As illustrated in FIG. 5, power lines 50, 51, and 52 are unclamped from the insulators and lifted above crossarm 54 by an insulated boom 62 sufficiently to provide the necessary work space for removing insulators 58, 59, and 60 and mount in their place units 64, 65 and 66 of the apparatus of FIG. 1. Boom 62 temporarily supports the weight of power lines 50, 51, and 52 during the insulator replacing procedure.
As illustrated in FIG. 6 after mounting units 64, 65, and 66 on crossarm 54, boom 62 is lowered and removed, power lines 50, 51 and 52 are secured in the trunnion clamps of unit 64, 65 and 66, respectively, and the hot line taps are connected to the power lines, thereby completing the installation.
The condition sensing devices in unit 64, 65, and 66 are electrically connected through the junction boxes to a remote transceiver device (RTD) 68 of conventional design. The same holes used for insulators 58, 59, and 60 can be used to secure unit 64, 65 and 66. Because of the integral construction, very little additional weight must be carried by crossarm 54. Therefore, reinforcement of crossarm 54 is not usually required.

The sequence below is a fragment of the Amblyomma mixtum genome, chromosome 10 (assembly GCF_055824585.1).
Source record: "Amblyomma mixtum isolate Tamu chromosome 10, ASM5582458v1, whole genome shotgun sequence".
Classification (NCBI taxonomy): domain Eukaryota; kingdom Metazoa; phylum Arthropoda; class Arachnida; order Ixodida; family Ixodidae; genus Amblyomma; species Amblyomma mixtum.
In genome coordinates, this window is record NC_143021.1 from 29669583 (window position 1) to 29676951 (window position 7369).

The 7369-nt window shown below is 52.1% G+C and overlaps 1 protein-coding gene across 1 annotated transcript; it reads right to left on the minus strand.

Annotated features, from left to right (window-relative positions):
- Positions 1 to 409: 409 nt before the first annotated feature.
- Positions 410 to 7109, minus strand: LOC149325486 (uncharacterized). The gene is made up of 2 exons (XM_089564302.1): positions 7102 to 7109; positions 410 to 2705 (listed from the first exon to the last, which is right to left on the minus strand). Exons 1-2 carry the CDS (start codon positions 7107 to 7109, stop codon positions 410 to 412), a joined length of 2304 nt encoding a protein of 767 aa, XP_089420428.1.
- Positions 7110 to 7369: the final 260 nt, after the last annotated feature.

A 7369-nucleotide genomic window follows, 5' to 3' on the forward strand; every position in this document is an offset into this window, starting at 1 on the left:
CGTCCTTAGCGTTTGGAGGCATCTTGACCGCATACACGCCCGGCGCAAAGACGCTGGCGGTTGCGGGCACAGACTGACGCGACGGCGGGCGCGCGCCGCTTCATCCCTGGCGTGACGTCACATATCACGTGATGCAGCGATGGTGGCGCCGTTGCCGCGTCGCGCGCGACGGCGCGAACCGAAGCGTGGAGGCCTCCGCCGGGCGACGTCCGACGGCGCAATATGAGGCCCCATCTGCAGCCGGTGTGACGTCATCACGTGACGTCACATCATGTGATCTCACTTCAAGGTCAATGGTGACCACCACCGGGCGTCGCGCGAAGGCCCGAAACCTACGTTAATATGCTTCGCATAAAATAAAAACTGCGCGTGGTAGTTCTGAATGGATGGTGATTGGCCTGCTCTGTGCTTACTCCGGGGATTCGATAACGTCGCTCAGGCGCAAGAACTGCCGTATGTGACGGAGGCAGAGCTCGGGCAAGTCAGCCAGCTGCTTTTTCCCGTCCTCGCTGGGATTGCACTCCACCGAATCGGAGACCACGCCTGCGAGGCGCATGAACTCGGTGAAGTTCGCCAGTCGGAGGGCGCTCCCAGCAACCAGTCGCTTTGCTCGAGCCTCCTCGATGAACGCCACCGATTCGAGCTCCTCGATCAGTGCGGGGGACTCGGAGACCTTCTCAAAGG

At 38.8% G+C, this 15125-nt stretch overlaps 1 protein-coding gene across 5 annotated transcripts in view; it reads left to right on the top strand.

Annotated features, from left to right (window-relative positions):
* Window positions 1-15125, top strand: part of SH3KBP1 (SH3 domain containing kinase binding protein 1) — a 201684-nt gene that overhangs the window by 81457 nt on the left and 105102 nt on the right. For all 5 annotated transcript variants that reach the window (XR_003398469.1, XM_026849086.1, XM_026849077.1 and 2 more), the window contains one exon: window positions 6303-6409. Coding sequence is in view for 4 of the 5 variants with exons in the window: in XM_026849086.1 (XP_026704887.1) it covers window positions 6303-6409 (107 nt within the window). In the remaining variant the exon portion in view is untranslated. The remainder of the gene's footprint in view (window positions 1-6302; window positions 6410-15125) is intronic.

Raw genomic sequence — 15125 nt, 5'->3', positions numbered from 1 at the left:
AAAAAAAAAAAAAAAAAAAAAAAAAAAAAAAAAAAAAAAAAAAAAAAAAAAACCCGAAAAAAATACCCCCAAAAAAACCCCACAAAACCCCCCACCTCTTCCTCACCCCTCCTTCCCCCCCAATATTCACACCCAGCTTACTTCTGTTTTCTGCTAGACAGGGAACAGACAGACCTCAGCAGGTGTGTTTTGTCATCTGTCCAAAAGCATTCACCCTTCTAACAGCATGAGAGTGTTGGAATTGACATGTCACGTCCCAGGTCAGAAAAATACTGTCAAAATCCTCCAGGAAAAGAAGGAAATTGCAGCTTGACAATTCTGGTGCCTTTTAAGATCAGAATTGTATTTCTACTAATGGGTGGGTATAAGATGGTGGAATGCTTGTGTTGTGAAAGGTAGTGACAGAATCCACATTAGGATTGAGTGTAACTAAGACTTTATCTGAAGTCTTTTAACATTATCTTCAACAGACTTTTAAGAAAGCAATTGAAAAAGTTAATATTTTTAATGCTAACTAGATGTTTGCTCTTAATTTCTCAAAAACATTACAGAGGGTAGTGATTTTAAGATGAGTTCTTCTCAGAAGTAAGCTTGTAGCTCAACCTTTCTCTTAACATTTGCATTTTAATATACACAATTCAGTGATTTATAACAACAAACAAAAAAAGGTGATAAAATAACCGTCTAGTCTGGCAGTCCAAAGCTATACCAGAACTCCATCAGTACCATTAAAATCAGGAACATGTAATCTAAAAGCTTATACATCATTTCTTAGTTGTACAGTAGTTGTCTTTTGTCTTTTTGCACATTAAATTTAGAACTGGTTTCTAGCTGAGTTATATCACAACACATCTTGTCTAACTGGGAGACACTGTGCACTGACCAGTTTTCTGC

FIG. 7 shows an electrical schematic diagram of the connections of unit 66 to power line 52 as illustrative of the connections of the other units to the other power lines. Jumper cables 26 and 28 and the primary of current transformer 10 form a parallel circuit with the portion of power line 52 between hot line taps 30 and 32. A resistor 57 is shunted across the secondary of current transformer 10. The primary of voltage transformer 12 is connected from one side of the primary of current transformer 10 to ground. The secondary of current transformer 10 and the secondary of voltage transformer 12 are connected to RTD 68. One important application of the invention is to improve the power factor of the system. To this end, RTD 68 senses the power factor and opens and closes power switches 72, 73, and 74 to selectively switch in and out of the system capacitors 76, 77, and 78, respectively, so as to adjust the power factor.